We thought we’d be finishing this up over the past weekend. ‘Fraid not, Brave Supplicant. This is basically a continuation of that post (Part 7) (which is of course a continuation of our rambling around for over two weeks now – here is Part 1 if you missed it).
Last time, we were talking about Columbia, and how they’ve (perhaps over)expanded their EMBA program lately. And seem to be possibly scrambling for warm bodies to fill the classroom.
Other schools further down the ranking scales have been expanding their programs, too, mostly under the banner of “innovation.” Take the online-only MBA at UNC Kenan-Flagler. Now, someone who’d normally be H/S/W material just won’t be applying to this program. And its costs are a lot lower (they say that tuition is $89k but it’s unclear if that’s per year or for the entire degree program). So what they’re doing is segmenting the market, are they not? A classic product management technique that any business does, especially when competing against bigger players. This strategy makes a bit more sense to us for a school like this (can you tell that we’re questioning the Columbia strategy?).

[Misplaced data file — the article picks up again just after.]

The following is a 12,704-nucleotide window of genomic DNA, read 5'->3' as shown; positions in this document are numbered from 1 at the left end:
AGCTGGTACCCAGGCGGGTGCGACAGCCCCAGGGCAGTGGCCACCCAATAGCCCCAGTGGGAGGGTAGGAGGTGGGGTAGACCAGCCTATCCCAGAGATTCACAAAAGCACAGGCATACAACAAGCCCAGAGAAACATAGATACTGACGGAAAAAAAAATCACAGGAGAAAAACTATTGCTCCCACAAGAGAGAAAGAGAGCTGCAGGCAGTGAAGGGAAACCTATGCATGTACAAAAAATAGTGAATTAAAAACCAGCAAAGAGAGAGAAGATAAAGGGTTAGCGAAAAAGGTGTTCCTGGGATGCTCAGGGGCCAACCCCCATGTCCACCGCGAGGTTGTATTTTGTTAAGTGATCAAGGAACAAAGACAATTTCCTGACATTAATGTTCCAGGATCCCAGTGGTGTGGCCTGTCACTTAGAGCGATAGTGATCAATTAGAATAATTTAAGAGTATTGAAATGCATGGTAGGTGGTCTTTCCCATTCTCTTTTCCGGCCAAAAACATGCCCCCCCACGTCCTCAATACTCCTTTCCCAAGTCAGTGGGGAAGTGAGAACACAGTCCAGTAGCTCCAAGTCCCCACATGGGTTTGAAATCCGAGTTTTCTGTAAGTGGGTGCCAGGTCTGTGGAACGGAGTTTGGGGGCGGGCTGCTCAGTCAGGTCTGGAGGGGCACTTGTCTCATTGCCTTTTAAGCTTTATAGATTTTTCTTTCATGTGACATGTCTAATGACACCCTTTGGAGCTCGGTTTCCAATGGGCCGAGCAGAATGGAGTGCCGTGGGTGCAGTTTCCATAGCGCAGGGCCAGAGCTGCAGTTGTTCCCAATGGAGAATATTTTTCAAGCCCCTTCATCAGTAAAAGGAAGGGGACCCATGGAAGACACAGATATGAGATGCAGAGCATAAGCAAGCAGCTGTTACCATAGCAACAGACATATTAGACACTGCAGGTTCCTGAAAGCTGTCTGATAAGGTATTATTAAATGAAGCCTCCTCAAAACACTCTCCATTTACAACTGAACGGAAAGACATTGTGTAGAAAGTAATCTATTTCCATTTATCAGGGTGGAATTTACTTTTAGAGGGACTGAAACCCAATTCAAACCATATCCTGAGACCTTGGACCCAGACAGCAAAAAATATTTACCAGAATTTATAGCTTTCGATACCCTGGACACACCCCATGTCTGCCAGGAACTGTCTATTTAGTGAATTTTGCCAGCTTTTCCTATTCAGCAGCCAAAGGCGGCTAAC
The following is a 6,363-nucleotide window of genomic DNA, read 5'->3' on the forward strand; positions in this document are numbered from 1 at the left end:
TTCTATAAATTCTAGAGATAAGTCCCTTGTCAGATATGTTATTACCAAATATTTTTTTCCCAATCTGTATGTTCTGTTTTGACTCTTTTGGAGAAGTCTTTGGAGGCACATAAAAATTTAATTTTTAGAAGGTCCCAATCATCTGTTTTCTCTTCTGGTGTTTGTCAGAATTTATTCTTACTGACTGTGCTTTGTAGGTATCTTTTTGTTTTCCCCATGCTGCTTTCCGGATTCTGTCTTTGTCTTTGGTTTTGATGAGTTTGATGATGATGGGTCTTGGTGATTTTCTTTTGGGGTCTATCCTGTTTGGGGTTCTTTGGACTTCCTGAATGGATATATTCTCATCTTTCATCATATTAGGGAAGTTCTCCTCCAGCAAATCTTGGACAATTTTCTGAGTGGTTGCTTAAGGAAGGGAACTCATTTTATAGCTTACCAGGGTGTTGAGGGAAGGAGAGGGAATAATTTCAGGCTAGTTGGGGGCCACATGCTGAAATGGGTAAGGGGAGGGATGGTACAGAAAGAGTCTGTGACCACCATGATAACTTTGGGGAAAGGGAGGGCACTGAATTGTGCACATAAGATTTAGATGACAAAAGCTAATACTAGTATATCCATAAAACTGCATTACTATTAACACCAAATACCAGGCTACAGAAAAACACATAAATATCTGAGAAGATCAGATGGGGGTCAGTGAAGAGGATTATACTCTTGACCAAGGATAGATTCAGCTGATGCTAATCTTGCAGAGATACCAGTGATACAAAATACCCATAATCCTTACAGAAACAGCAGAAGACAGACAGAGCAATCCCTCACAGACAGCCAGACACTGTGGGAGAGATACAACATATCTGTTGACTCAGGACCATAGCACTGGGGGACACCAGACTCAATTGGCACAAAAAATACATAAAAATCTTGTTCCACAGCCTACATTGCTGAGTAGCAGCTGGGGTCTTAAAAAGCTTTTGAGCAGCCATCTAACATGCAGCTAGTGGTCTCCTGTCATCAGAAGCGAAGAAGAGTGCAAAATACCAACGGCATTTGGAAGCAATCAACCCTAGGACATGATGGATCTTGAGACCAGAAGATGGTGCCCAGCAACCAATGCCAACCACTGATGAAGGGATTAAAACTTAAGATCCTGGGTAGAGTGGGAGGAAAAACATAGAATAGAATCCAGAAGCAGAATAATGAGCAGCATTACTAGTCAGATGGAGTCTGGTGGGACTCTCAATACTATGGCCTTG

But all of it adds to supply — and not supply at the upper end of the market where everyone would appreciate it. The top 20 U.S. bschools had 79,000 applications last year — for about 8.300 seats. This includes schools like Cornell et al, who aren’t the highest ranked. It also of course includes HBS and Wharton and Stanford, schools that everyone wants to go to. Those top schools are NOT expanding. At least, not in their F/T 2-year track programs that are in the utmost demand.
At the lower levels — particularly as you move ever further down the rankings list — there’s plenty of spots to go around.
When there’s too much supply in a market, there’s a shakeout. In bschools, there obviously won’t be any consolidations or buying-up of weaker players, as you’d see in a regular commercial market. Instead, the programs would contract. It’s funny that the Rethinking book talked about a hollowing-out of the market at the second-tier programs (below the top 15) when we’re seeing more and more of them launch new educational initiatives all the time. Darden GEMBA. Cornell Queen’s MBA. etc etc
Which means that it’s easier to get into these offshoot programs because they have more capacity.
The bottom line: All this means that there are more choices for those interested in an MBA education. If you’re focused on the golden ring and will only be satisfied with a Harvard/Stanford/Wharton stamp of approval then yes, competition remains fierce for those top spots. Nothing’s changed on that count. But if you’re really interested in LEARNING SOMETHING and are flexible, there are plenty of good programs around that could give you a foundation in business with specialized training in key areas that can absolutely help you accelerate your career path.
We’re no academics, so we’re sure we’re missing something in all this. Bubbles shmubbles. It becomes frothy nonsense after awhile.